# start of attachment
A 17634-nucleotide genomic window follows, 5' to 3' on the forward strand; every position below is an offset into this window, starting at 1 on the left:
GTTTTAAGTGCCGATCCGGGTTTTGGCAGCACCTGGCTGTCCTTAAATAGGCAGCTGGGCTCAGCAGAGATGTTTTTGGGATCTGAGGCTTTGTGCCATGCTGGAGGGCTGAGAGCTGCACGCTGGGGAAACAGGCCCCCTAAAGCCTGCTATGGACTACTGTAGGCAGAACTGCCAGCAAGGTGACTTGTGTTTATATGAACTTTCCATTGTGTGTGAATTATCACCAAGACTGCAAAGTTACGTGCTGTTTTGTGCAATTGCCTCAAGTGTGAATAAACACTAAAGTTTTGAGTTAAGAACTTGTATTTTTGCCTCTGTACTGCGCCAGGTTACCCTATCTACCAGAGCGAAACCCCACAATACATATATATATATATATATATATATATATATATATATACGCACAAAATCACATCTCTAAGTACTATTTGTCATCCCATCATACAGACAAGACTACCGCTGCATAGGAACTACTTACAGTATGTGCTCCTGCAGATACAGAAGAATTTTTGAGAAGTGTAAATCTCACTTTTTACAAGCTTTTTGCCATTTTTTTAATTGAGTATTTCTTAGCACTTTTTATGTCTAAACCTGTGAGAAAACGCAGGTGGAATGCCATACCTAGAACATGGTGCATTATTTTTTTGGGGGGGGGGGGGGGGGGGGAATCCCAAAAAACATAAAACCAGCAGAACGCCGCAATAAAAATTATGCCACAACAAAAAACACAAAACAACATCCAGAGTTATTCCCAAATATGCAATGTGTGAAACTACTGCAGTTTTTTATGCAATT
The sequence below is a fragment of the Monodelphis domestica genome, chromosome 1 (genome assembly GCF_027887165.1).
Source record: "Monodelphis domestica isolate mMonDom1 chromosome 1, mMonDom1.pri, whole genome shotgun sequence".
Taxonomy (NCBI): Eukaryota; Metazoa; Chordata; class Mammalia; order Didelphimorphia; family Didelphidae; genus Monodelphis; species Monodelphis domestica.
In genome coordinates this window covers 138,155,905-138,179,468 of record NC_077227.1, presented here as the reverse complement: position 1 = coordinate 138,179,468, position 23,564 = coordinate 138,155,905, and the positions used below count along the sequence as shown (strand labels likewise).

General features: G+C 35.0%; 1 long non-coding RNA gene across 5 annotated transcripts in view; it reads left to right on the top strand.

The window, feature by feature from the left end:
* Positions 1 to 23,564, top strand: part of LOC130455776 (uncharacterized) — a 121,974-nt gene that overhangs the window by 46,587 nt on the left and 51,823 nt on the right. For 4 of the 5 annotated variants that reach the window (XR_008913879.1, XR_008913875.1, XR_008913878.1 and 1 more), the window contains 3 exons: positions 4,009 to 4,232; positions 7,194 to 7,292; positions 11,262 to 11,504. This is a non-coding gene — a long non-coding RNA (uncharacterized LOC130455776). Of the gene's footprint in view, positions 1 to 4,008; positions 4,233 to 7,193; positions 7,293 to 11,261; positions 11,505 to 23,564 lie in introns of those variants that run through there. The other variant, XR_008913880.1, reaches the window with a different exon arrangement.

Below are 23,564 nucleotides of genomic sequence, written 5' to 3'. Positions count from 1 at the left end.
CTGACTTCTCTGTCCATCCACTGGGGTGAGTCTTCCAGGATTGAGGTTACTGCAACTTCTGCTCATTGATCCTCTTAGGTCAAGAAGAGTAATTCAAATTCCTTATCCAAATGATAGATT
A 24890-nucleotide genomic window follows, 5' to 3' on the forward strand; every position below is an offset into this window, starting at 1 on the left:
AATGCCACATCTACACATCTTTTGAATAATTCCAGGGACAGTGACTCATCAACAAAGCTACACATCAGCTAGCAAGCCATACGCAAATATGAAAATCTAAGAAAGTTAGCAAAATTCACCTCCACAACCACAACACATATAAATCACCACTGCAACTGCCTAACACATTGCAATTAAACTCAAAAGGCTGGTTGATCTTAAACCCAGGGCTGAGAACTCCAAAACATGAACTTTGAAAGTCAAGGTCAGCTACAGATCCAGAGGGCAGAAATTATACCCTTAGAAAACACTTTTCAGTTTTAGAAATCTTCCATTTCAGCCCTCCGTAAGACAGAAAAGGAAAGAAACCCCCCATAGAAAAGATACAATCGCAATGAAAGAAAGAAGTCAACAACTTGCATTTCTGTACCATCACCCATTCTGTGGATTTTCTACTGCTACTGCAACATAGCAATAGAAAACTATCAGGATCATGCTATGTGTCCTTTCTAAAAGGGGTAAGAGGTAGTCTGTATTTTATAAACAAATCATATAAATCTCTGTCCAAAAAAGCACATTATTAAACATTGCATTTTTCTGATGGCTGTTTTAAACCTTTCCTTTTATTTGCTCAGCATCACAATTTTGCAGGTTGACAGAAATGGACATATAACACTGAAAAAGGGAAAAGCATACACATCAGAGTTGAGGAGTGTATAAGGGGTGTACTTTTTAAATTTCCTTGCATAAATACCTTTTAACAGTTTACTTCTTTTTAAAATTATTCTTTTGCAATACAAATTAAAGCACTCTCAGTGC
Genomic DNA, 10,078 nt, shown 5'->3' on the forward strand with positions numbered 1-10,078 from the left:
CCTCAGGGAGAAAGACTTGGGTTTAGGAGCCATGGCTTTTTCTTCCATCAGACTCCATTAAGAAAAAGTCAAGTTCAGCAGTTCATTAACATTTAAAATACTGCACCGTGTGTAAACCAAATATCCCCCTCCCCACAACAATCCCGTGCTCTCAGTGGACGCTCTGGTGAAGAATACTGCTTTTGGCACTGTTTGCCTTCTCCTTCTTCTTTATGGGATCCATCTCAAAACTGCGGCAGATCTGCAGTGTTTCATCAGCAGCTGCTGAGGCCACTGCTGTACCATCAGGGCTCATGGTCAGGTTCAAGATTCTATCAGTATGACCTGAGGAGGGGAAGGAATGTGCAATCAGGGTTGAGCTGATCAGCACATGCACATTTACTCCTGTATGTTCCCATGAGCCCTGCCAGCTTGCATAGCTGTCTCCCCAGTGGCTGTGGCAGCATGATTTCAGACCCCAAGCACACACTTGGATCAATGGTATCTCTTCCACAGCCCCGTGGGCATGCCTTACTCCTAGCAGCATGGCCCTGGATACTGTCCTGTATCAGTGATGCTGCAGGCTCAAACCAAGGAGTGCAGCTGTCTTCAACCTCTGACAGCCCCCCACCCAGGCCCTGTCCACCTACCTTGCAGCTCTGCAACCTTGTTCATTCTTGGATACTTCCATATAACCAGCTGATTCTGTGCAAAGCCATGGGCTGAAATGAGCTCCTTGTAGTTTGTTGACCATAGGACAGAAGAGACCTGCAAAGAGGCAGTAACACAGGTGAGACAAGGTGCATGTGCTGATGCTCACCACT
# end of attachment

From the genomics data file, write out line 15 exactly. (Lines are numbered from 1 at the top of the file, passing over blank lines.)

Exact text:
CCTCAGGGAGAAAGACTTGGGTTTAGGAGCCATGGCTTTTTCTTCCATCAGACTCCATTAAGAAAAAGTCAAGTTCAGCAGTTCATTAACATTTAAAATACTGCACCGTGTGTAAACCAAATATCCCCCTCCCCACAACAATCCCGTGCTCTCAGTGGACGCTCTGGTGAAGAATACTGCTTTTGGCACTGTTTGCCTTCTCCTTCTTCTTTATGGGATCCATCTCAAAACTGCGGCAGATCTGCAGTGTTTCATCAGCAGCTGCTGAGGCCACTGCTGTACCATCAGGGCTCATGGTCAGGTTCAAGATTCTATCAGTATGACCTGAGGAGGGGAAGGAATGTGCAATCAGGGTTGAGCTGATCAGCACATGCACATTTACTCCTGTATGTTCCCATGAGCCCTGCCAGCTTGCATAGCTGTCTCCCCAGTGGCTGTGGCAGCATGATTTCAGACCCCAAGCACACACTTGGATCAATGGTATCTCTTCCACAGCCCCGTGGGCATGCCTTACTCCTAGCAGCATGGCCCTGGATACTGTCCTGTATCAGTGATGCTGCAGGCTCAAACCAAGGAGTGCAGCTGTCTTCAACCTCTGACAGCCCCCCACCCAGGCCCTGTCCACCTACCTTGCAGCTCTGCAACCTTGTTCATTCTTGGATACTTCCATATAACCAGCTGATTCTGTGCAAAGCCATGGGCTGAAATGAGCTCCTTGTAGTTTGTTGACCATAGGACAGAAGAGACCTGCAAAGAGGCAGTAACACAGGTGAGACAAGGTGCATGTGCTGATGCTCACCACT